Tribunal and Malasaña are a kind of synonyms: the first term takes the name from the Tribunal Metro Station and the second one, from the Malasaña Street. Anyway, Tribunal and Malasaña are one of the favourite zones to go out at night for many young Madrilenians.
Tribunal and Malasaña zone includes, more or less, the area between Gran Vía, Hortaleza Street, Sagasta Street and Amaniel Street. There are several Metro stations in this area: Tribunal (Lines 1 and 10), Gran Vía (Lines 1 and 5), Alonso Martínez (Lines 4, 5 and 10), Bilbao (Lines 1 and 4) and Noviciado (Line 2). Many bus lines pass by the main streets of Tribunal and Malasaña too.
Tribunal and Malasaña is not a very monumental area, but there are some remarkable buildings. The most important square is Plaza del 2 de Mayo, a lively point every hour and every day. In this place of Tribunal and Malasaña, visitors can see an arch, which used to be the gate of the Monteleón military barracks. Right here, the Spanish Revolution against French occupation began in May 1808.
There also are interesting churches in Tribunal and Malasaña. One of them is the Montserrat one, located in San Bernardo Street and built in the late 17th century. It served as an example for many American churches during the colonial period. Near here, in one extreme of Tribunal and Malasaña area, it’s the Convent of Comendadoras de Santiago, built in the same period as the church of Montserrat.
Close to this place of Tribunal and Malasaña, tourists can discover the Cuartel Conde Duque Cultural Centre, another military barracks that has been reformed to host one of the most important art galleries in Madrid, as well as library and auditorium. It was designed in brick and granite combination and it is the best Baroque building in Tribunal and Malasaña.
As we said, Tribunal and Malasaña is one of the liveliest areas to go out at night. The atmosphere is mainly alternative: rock, reggae, punk or chill out are some of the genres that can be listened here. But techno lovers can also go to the old Pacha, a very popular disco located close in Barceló Street. This party atmosphere of Tribunal and Malasaña remind the tourists ‘la Movida’, a youngster movement that burst here in the 80s, soon after the fall of the Franco’s dictatorship.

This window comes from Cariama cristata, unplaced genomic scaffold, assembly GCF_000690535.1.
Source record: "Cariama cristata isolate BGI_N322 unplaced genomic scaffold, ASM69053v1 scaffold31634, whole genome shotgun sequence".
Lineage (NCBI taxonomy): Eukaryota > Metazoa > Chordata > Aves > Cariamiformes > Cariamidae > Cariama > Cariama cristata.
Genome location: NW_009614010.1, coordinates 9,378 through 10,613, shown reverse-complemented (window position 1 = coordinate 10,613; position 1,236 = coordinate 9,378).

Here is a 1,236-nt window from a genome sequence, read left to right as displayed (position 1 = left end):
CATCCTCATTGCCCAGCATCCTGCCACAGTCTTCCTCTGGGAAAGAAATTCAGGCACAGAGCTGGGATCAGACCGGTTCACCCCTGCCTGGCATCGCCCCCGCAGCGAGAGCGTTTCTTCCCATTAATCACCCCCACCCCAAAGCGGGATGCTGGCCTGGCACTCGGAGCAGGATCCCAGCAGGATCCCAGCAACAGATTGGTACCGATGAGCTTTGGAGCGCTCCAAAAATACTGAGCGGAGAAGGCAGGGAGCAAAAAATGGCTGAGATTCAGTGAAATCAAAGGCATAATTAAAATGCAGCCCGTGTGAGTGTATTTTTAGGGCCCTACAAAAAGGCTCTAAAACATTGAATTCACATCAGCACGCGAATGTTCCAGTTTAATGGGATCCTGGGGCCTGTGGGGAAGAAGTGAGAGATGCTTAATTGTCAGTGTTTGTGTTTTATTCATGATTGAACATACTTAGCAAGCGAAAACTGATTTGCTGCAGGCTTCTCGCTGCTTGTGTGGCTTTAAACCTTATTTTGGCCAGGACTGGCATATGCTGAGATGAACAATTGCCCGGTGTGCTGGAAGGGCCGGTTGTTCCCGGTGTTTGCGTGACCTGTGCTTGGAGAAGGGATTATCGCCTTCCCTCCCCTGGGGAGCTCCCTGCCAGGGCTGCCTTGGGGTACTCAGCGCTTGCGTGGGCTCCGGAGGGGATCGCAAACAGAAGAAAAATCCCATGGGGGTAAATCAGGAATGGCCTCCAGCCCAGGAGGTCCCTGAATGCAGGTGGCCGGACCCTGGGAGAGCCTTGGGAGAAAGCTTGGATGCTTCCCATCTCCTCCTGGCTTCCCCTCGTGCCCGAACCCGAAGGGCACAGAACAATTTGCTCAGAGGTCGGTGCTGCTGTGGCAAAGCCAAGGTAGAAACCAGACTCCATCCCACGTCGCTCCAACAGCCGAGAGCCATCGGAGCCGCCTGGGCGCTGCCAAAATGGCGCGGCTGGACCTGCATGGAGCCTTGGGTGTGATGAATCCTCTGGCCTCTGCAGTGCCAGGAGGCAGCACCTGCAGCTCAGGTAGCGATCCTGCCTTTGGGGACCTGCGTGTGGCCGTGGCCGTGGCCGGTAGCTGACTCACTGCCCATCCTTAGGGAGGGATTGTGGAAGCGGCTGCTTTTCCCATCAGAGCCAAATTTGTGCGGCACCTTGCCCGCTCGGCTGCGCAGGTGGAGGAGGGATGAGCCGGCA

Those who want to go out quieter in the afternoon have a lot of alternatives in Tribunal and Malasaña too. For example, to take some ‘cañas’ (beer) and ‘tapas’ in the terrace bars of Plaza del 2 de Mayo and adjacent streets. Creperies, burgers or pizzas to take away are also good options. Tribunal and Malasaña is also a good place to go shopping, especially to buy alternative clothing and accessories. Fuencarral Street, which is the heart of this zone, has been pedestrianize recently and now it is full of this kind of shops. The greatest franchises of the world, such as Vans or Blanco, are also present in this boulevard of Tribunal and Malasaña.
The accommodation in Tribunal and Malasaña is not too expensive. The cheapest option is a youth hostel located in Mejía Lequierica Street and owned by the municipality. Other hostels are also available in Tribunal and Malasaña, such as Malasaña One, Miralva or Las Murallas.
Those who want to stay in a more comfortable room can look for a vacant in hotels like Petit Palace San Bernardo or Petit Palace Santa Barbara. Husa Princesa Hotel and Meliá Princesa Hotel are the biggest ones in Tribunal and Malasaña zone and are located in Princesa Street.